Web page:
Update on Pinus Parviflora 'Glauca Nana' - Japanese White Pine - Zone 5 - June 2022
Earlier this Spring, I received a few comments on a post from last year where I talked about after some hemming-and-hawing, I brought home and planted a special tree: a Japanese White Pine - Pinus Parviflora 'Glauca Nana'. Below are a couple of them - that are similar:
"I saw this tree and I'm intrigued. How is your's doing?"
I replied back in the comments with my thoughts (more on that below), but I thought this might deserve a full post. First....about the tree. It has a siren call. You can't NOT notice it amongst the pallets upon pallets of Arborvitae and Boxwoods. And, I have to admit...I saw the exact same thing that the two commentors had - at the Big Box Orange nursery this Spring. Here's the beauty that was calling me to bring it home from back in May:
So, I won't waste time. My tree didn't make it. My Japanese White Pine - Glauca Nana - went brown in Winter and got worse as time went on. When Spring came, it was crispy, had no green needles left and all of the limbs had no life left in them.
I pulled it out before I mulched the beds in May. Here's what it looked like:
The tree didn't even last a year. I planted it last Summer. In that post, I talked about what this tree *actually* was - in terms of species or cultivar. I had concerns that MOST Japanese White Pines are (broadly speaking) cold-hardy down to just Zone 6. I'm in Zone 5b, so part of me wonders if this tree just isn't cut out for Zone 5b.
Or, was it something else? I kept it (mostly) watered well. But, I planted this thing at the end of July - right in the worst part of the dry, Summer heat here in Northern Illinois. Couldn't be a WORSE time to plant a tree. Did this suffer from drought impact? Maybe it never could get established due to the high heat and me, unknowingly, not giving it enough water?
I suppose the only way to really know that is to either give it ANOTHER shot. Or learn from someone around here who's successfully grown one. If that's even possible.
For now, I have other priorities, so I'm not going to try again. One of the things that most gardeners learn - and I've adopted as a rule - is to not fight the conditions. If something doesn't work, then I move on. This, unfortunately (for now, at least) feels like one of those times. I would love nothing more than a cloud-pruned Japanese White Pine in our garden. Just doesn't appear to be in the cards. For now.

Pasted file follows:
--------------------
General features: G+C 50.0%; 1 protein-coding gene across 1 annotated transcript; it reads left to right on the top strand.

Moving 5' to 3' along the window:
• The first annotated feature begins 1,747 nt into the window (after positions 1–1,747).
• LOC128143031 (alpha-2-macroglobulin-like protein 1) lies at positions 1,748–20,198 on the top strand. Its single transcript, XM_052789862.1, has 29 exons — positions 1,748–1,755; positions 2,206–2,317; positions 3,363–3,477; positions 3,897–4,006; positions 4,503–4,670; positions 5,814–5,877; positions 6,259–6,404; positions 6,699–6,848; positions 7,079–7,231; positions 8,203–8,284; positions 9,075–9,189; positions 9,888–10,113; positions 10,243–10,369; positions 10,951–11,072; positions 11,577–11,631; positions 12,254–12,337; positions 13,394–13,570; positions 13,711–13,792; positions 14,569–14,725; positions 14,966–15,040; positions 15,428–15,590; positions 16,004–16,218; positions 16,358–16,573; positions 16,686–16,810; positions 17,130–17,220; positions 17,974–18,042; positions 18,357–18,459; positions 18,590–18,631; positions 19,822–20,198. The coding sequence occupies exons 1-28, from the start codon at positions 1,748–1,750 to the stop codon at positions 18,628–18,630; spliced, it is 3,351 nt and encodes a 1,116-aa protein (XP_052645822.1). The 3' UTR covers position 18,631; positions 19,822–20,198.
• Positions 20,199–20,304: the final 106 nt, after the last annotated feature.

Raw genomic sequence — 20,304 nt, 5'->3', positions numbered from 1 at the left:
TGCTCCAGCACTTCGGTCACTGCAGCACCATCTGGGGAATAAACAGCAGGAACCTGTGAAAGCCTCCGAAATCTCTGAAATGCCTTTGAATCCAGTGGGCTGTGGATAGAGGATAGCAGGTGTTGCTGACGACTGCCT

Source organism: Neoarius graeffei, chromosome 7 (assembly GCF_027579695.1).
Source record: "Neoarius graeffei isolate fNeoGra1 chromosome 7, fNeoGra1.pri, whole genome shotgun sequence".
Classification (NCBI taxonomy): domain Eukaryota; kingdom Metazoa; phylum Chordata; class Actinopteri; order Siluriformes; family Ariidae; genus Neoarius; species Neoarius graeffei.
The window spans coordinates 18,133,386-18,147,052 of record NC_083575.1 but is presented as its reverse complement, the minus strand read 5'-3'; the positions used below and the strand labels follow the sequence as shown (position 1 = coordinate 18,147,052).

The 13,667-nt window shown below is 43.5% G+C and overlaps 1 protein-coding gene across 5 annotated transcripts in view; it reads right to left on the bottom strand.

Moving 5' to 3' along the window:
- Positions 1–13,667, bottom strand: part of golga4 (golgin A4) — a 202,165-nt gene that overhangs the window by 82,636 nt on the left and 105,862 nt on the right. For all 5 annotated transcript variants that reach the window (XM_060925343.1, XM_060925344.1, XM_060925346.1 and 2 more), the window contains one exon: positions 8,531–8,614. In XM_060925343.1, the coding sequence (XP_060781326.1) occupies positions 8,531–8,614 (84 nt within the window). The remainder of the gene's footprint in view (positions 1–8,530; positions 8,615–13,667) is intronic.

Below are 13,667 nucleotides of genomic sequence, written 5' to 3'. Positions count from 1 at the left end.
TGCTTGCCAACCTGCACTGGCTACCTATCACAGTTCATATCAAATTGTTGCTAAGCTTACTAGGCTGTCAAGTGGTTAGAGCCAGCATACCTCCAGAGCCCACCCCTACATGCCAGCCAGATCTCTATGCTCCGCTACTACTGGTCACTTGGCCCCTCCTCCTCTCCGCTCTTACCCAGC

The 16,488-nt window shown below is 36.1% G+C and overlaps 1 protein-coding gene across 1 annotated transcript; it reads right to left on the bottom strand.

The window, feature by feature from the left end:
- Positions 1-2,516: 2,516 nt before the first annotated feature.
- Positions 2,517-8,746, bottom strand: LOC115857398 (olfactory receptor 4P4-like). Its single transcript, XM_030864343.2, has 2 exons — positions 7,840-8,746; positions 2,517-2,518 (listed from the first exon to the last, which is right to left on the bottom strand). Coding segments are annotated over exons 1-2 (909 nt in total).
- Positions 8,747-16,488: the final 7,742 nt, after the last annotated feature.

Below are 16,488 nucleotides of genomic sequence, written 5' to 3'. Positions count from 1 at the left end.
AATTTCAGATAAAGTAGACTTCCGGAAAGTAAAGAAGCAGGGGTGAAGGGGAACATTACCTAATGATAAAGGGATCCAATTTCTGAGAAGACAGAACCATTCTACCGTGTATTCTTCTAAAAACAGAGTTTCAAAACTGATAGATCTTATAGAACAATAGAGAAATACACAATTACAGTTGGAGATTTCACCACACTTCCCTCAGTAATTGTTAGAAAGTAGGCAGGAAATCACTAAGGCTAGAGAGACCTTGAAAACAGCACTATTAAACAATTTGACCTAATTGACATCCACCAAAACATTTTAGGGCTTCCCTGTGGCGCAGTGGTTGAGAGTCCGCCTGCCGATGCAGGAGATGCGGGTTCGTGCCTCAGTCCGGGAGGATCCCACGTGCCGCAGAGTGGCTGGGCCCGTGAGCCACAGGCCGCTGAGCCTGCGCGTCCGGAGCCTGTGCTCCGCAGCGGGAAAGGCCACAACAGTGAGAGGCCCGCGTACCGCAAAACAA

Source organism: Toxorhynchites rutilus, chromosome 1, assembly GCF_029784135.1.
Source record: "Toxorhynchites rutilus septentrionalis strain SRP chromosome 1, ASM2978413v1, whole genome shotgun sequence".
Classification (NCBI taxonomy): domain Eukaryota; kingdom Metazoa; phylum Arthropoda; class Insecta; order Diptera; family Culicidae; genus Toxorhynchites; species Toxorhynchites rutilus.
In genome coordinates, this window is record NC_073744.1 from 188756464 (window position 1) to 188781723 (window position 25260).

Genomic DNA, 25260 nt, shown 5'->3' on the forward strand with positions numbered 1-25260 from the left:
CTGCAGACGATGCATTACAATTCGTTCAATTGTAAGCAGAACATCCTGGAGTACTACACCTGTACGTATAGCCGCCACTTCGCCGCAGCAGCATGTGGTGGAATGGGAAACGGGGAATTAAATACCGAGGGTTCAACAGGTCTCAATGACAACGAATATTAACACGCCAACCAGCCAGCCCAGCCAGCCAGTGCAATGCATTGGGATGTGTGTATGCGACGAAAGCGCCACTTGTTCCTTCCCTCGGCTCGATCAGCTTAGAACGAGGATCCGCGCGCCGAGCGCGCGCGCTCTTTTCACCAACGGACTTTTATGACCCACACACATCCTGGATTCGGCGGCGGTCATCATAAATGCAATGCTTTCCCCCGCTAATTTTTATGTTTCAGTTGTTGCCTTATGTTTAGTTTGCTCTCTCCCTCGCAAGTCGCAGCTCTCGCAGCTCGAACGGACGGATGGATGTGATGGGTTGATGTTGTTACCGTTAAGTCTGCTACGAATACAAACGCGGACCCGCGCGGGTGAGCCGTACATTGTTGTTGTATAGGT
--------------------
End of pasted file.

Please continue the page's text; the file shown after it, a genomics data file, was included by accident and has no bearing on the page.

The last tree that I planted and documented was last month when we planted the small Saratoga Ginko tree in our front yard. I'll cross this one off the 'alive' list below.
While I'm here, though...there are a few other trees that I should address.First, #53: A tiny bareroot Shagbark Hickory from the Benet Academy Environmental Club planted in the backyard. That one has totally disappeared. It was just a 12" trunk, so I'm pretty sure the rabbits gnawed it down to the ground. That one is now crossed out below, too.
Second, #47. A 'decapitated' Lavender Twist Weeping Redbud that I planted on a whim. I moved this tree to around the fire pit last year and it was doing really well. In fact, back in mid-May it flowered and put on a nice, pink show. That one was, well...'decapitated' once again. This time by accident.
Here's the tree after just one day of damage. It went dry very quickly:
Of those 75, 19 have died leaving 56 trees still alive.
Six growing seasons (this being REALLY early in the season):
56 trees alive/6 growing seasons = 9.33 trees on average survive each season.
Here's the full accounting:
1. Flowering Pear in backyard on north side.
3. Japanese flowering cherry
4 and 5: 2 Lindens that I espalier'd and placed by the south fence line near our kitchen windows.
7. Nat's Saucer Magnolia in our front yard
2018 (17 planted. 6 Dead):
14, 15, 16, 17, 18, 19, 20, 21. These Frans Fontaine Hornbeams.
22. A replacement Chanticleer Pear tree (3" caliper) out front by our garage
25. Our replanted/replacement Dawn Redwood. Same spot as the first.
26. This teeny-tiny Bald Cypress that I planted in the front yard, in between our driveway and our neighbor to the north.
33. My new Weeping White Spruce that will only grow about 4' wide placed near the fence line alongside the espalier'd Lindens.
46. A small Northern Red Oak tree - our first Oak tree planted.
49. A tall(ish) London Plane tree that suffered some transplant and frost shock, but seemed to recover.